Goodreads Summary: "When Thomas wakes up in the lift, the only thing he can remember is his first name. He has no recolection of his parents, his home, or how he got where he is. His memory is empty.
But he's not alone. When the lift's doors open, Thomas finds himself surrounded by kids who welcome him to the Glade, a large expanse enclosed by stone walls.
Just like Thomas, the Gladers don's know why or how they got to the Glade. All they know is that every morning, for as long as anyone can remember, the stone doors to the maze that surrounds them have opened. Every night, for just as long, they've closed tight. Every thirty days a new boy is delivered in the lift. And no one wants to be stuck in the Maze after dark.
The Gladers were expecting Thomas' arrival. But the next day, a girl is sent up- the first girl ever to arrive at the Glade. And more surprising yet is the message she delivers. The Gladers have always been convinced that if they can solve the maze that surrounds the Glade, they might find their way home... wherever that may be. But it's looking more and more as if the Maze is unsolvable.
And something about the girl's arrival is starting to make Thomas feel different. Something is telling him that he just might have some answers- if he can only find a way to retrieve the dark secrets locked within his own mind."
I'm not a fan of male narrators, just wanted to get that out there. Ninety percent of the time I stick to reading books that are narrated by females simply because I relate to them better, I mean, after all I am female myself. Boy books just don't usually appeal to me. So despite all of the hype that this trilogy received I was reluctant to pick it up for myself. I figured I'd probably just end up borrowing it from the library at some point when my own TBR pile had shrunk a little. Than I joined Random Buzzers. After racking up quite a few points I spotted in the store, decided what the heck, and placed the order. I'm so glad that I did.
The first couple of chapters were iffy for me, I wasn't at all sure that I was going to like what I was reading. It seemed as if there was an awful lot of slang being used that I didn't understand, a lot of general confusion as to what was going on, and did I mention there was a male narrator? About page fifty or so I found myself invested, things were starting to get good, the majority of the slang had been explained and my opinion of male narrators was starting to shift.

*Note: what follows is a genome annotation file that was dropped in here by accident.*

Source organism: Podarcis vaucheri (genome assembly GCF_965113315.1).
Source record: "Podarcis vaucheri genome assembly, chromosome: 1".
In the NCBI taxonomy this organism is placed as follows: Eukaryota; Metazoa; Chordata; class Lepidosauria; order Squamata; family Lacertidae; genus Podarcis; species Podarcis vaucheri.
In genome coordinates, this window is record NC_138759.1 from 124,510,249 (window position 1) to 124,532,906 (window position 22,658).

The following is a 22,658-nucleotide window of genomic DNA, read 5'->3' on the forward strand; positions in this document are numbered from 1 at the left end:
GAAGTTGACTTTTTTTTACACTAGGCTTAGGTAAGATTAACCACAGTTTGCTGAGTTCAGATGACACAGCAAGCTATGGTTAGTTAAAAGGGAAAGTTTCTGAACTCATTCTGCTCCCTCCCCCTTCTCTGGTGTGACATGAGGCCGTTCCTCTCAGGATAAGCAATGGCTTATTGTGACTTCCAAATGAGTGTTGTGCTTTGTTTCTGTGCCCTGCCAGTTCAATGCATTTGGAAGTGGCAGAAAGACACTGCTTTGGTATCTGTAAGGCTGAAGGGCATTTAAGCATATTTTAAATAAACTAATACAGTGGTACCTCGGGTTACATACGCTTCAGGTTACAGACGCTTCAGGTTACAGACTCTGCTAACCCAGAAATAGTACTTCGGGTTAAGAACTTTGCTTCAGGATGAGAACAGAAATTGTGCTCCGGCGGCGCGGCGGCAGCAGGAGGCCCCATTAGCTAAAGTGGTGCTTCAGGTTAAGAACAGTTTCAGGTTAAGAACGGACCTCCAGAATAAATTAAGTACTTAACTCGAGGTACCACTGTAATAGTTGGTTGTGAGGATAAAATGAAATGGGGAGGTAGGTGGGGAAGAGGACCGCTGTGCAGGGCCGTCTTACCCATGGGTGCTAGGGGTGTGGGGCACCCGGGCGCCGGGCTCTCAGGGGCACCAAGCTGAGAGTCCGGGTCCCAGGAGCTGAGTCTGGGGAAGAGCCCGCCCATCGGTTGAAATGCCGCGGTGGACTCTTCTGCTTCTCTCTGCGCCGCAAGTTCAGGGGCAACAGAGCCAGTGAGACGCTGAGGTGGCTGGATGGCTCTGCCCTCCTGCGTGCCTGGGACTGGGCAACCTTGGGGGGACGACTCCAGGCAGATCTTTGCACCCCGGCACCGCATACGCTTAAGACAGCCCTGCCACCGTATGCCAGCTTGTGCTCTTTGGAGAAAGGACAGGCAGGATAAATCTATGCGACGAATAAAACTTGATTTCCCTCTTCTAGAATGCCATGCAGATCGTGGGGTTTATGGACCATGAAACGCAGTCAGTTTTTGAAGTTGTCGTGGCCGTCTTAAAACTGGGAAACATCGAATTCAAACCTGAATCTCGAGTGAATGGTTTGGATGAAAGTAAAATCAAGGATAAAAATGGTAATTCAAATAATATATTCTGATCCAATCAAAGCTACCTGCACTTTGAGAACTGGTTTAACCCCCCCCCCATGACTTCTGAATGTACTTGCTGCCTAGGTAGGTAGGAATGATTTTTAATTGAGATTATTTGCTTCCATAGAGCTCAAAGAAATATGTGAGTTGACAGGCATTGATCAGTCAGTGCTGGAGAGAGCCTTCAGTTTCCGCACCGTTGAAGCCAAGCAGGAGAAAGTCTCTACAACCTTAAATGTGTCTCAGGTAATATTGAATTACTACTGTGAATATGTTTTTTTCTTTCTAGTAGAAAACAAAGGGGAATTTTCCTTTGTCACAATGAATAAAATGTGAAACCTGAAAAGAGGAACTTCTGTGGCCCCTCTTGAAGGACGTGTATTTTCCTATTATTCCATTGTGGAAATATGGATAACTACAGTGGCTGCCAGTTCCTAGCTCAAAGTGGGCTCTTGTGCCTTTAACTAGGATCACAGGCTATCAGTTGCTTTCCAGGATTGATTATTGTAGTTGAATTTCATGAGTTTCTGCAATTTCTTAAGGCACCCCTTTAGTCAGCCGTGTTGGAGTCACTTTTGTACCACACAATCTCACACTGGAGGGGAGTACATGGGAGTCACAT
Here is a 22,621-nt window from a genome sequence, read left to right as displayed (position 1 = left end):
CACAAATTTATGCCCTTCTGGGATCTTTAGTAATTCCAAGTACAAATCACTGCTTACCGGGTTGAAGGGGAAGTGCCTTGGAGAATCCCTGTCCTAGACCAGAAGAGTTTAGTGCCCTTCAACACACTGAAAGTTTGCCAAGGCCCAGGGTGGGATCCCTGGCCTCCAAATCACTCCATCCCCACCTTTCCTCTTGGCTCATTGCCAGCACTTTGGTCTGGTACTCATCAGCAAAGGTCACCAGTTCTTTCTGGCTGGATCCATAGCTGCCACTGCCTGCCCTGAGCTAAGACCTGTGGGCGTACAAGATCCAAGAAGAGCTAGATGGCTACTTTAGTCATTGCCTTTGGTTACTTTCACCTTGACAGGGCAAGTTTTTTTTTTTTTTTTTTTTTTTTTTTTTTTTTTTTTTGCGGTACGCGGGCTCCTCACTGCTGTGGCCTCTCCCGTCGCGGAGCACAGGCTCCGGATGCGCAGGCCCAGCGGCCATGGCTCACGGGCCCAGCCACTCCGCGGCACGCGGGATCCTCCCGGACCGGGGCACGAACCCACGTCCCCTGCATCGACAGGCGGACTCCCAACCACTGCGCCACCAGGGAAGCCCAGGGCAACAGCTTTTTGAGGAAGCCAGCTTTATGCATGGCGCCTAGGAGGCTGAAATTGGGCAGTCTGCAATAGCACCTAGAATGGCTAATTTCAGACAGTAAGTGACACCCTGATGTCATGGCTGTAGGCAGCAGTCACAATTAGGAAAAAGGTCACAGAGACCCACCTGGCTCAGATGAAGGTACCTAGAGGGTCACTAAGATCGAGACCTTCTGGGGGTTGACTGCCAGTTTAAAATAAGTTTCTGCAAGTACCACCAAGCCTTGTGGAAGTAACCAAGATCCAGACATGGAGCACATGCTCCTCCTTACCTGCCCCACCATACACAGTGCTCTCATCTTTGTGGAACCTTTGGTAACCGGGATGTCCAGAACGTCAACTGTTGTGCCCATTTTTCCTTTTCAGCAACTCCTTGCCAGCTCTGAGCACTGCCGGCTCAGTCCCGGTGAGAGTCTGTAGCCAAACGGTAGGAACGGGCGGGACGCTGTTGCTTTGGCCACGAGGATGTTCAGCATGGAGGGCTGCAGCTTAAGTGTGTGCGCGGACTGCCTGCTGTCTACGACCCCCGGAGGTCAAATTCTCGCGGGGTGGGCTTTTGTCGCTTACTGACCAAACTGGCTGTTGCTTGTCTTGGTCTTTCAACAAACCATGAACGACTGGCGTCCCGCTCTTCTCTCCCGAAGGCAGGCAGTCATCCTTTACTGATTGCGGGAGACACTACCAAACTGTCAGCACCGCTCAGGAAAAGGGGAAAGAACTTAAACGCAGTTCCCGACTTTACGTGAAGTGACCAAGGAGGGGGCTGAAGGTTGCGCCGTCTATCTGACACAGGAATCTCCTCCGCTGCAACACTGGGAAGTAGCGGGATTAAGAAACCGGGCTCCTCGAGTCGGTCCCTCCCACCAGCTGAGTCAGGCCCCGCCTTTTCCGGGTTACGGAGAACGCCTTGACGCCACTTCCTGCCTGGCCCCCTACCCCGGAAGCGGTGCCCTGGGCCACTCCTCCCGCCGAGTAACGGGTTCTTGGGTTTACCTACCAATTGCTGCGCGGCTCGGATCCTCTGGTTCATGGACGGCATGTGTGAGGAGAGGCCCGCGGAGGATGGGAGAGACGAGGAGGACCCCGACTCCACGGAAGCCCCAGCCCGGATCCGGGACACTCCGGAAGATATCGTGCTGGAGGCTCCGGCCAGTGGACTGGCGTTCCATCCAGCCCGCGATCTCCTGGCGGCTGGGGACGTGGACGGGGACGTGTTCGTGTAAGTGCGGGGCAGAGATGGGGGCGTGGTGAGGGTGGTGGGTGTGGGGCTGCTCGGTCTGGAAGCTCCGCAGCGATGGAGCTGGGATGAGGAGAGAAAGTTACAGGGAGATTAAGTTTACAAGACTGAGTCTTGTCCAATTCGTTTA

Like I said, I was really surprised by Thomas as being the sole narrator of The Maze Runner; I thought it would be an automatic dislike for me, a strike against the book but I really enjoyed his perspective. I especially loved the way that his mind worked, the way that he would think outside of the box and go against the previously established norm. He had such compassion for the other guys and was willing to do whatever it took to make life better for his fellow Gladers. He definitely would make my top ten list of male heroes.
Despite changing my mind about having a male narrator, and an almost entirely male cast, I was thankful for the arrival of Teresa. Even more so when it was proven that she could hang with the boys. There really should be more female characters like her in literature. In a world where there are so many "heroines" that are constantly playing damsel and needing to be rescued by her male counterparts she was a welcome change.
I would definitely recommend this one to fans of The Hunger Games as it has a similar feel. It was a great dystopian venture. I'm giving The Maze Runner by James Dashner a four out of five stars review. I'm already scouring the internet for a deal on the second book, The Scorch Trials, because I can't wait to see what Dashner has written next for Thomas and the gang.